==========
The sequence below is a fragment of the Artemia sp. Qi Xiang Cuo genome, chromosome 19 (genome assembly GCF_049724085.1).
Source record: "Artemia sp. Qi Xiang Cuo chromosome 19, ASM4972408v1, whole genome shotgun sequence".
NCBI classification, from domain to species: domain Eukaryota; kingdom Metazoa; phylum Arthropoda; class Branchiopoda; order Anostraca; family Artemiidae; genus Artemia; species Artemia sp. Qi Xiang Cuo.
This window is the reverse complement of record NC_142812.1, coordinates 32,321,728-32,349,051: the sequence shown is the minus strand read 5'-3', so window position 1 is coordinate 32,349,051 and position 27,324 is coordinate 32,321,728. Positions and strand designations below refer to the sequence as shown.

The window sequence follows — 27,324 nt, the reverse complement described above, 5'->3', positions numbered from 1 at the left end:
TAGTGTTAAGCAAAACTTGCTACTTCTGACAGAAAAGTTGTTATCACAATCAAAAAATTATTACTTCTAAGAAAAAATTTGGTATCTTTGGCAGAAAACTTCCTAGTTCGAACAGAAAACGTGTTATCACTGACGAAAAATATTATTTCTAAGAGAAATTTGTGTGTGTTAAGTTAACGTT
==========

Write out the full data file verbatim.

The sequence below is a fragment of the Artemia sp. Qi Xiang Cuo genome, chromosome 19 (genome assembly GCF_049724085.1).
Source record: "Artemia sp. Qi Xiang Cuo chromosome 19, ASM4972408v1, whole genome shotgun sequence".
NCBI classification, from domain to species: domain Eukaryota; kingdom Metazoa; phylum Arthropoda; class Branchiopoda; order Anostraca; family Artemiidae; genus Artemia; species Artemia sp. Qi Xiang Cuo.
This window is the reverse complement of record NC_142812.1, coordinates 32,321,728-32,349,051: the sequence shown is the minus strand read 5'-3', so window position 1 is coordinate 32,349,051 and position 27,324 is coordinate 32,321,728. Positions and strand designations below refer to the sequence as shown.

The window sequence follows — 27,324 nt, the reverse complement described above, 5'->3', positions numbered from 1 at the left end:
TAGTGTTAAGCAAAACTTGCTACTTCTGACAGAAAAGTTGTTATCACAATCAAAAAATTATTACTTCTAAGAAAAAATTTGGTATCTTTGGCAGAAAACTTCCTAGTTCGAACAGAAAACGTGTTATCACTGACGAAAAATATTATTTCTAAGAGAAATTTGTGTGTGTTAAGTTAACGTT